This Senate Finance Committee hearing set for Wednesday ,”The U.S. – China Trade Relationship: Finding a New Path Forward is timely given China’s announcement on Saturday that it was going to allow its currency to rise. The only two witnesses listed so far are Commerce Secretary Gary Locke and U.S. Trade Representative Ron Kirk.
China’s announcement certainly shook things up. On Friday, this was AFP’s lead: “OTTAWA (AFP) – – China’s controversial currency policy will be discussed at an upcoming G20 summit, a Canadian official said Friday, despite an earlier warning by Beijing not to bring up the yuan issue.”
On Sunday, AFP’s report was, “Chinese yuan under scrutiny before G20 meeting“:
BEIJING/WASHINGTON – Policymakers in the world’s major economies will closely monitor the Chinese yuan this week for signs it is actually moving after Beijing announced it would make its exchange rate more flexible.
The Group of 20 nations will meet in Canada next weekend to hash out a course for the future as the world gradually emerges from the worst financial crisis since the 1930s.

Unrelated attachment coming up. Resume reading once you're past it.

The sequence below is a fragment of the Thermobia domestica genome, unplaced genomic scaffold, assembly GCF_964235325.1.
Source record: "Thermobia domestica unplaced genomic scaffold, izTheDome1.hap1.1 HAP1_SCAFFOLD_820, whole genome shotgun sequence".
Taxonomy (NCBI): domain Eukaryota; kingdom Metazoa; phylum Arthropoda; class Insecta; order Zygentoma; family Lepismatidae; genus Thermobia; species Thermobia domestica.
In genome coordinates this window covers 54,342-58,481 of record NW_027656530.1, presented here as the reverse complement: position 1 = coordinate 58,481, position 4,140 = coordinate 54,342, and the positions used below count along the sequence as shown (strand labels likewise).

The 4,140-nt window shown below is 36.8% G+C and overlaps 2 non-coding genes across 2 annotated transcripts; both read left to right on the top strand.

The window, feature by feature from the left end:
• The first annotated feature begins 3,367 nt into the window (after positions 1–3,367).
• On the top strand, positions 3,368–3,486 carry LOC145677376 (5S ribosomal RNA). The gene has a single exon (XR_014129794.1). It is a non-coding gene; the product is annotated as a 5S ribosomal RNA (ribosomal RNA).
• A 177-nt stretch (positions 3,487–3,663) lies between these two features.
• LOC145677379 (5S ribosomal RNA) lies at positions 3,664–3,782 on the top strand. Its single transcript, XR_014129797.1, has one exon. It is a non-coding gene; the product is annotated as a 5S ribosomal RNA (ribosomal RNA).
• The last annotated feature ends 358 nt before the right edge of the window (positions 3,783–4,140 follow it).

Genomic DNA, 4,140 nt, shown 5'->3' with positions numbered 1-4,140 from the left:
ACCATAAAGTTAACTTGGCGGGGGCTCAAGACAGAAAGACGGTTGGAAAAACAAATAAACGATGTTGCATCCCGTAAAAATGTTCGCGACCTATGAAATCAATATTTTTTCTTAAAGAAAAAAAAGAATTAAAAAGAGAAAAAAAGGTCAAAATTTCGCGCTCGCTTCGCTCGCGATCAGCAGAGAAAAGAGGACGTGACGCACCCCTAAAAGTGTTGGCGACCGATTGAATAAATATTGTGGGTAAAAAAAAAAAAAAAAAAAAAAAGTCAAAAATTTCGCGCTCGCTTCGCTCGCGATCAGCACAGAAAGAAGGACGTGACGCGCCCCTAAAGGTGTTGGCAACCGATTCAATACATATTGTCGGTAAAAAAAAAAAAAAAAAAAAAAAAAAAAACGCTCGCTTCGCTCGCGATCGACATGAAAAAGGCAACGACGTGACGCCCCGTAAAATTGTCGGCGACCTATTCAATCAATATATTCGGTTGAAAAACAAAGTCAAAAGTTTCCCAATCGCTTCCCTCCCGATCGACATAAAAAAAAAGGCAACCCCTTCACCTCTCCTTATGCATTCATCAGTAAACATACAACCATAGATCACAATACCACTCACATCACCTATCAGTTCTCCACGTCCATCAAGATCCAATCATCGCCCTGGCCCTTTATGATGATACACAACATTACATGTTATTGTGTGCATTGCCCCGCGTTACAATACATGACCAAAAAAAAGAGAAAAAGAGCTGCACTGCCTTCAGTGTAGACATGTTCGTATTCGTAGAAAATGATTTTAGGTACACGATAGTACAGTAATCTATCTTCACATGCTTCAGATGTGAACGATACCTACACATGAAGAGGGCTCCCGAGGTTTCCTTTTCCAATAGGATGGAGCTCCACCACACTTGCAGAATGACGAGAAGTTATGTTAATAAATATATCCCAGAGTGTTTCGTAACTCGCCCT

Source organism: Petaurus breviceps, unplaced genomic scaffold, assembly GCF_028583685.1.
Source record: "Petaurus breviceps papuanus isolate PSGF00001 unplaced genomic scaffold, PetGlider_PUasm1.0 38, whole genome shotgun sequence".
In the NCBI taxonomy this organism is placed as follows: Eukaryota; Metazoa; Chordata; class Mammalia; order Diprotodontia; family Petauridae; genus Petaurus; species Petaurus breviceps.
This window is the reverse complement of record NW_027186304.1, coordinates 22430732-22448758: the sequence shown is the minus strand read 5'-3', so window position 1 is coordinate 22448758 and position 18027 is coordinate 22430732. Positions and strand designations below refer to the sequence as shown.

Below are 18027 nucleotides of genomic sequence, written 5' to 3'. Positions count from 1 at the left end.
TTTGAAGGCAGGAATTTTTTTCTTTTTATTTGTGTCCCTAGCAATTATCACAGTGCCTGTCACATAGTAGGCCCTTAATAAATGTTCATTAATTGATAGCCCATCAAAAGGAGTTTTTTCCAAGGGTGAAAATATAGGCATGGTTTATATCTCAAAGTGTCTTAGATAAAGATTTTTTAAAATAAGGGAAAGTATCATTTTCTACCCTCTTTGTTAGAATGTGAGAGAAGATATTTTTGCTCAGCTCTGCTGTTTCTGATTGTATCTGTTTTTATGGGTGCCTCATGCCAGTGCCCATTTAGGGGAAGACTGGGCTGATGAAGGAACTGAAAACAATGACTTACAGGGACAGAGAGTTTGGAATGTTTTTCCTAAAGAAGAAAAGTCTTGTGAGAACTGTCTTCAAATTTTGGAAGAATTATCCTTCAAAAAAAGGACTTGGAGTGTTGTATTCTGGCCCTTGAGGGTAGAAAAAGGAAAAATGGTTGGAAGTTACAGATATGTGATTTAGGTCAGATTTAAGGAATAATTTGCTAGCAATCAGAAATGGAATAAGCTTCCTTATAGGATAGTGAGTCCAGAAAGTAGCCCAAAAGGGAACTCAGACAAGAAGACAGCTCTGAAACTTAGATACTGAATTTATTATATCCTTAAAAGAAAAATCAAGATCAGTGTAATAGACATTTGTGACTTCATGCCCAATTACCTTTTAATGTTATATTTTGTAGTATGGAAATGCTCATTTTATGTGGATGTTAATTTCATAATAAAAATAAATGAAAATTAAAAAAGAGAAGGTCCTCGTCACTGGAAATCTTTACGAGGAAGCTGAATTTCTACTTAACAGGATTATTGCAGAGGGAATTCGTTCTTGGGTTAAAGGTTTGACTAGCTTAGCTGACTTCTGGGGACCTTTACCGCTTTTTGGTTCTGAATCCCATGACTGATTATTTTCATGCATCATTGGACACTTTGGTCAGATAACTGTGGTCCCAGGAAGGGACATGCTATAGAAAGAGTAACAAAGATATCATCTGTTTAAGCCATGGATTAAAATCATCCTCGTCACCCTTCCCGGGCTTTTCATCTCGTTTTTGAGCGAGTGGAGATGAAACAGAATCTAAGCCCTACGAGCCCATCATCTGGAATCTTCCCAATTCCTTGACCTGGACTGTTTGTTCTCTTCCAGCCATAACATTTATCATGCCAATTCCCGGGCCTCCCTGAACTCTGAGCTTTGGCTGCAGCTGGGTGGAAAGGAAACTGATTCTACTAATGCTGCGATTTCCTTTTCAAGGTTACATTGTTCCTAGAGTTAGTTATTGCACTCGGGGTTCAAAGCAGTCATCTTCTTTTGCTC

China is a member of the G20, which holds its semi-annual meeting starting Saturday in Toronto, but is NOT a member of the G8, which precedes the meeting with sessions at Muskoka in Ontario’s cottage country .
News accounts, reaction:
- AP, China lets yuan float, warns move won’t fix global economy
- Reuters, Germany welcomes Chinese move on yuan flexibility
- Channel News Asia, “No major yuan revaluation despite China’s currency reform pledge: analysts“
- Economic Times, “Renminbi appreciation won’t benefit India: Lewis Wan” (Wan is Chief Investment Officer, The Pride Group)
- Reuters, “Chinese yuan under scrutiny before G20 meeting“
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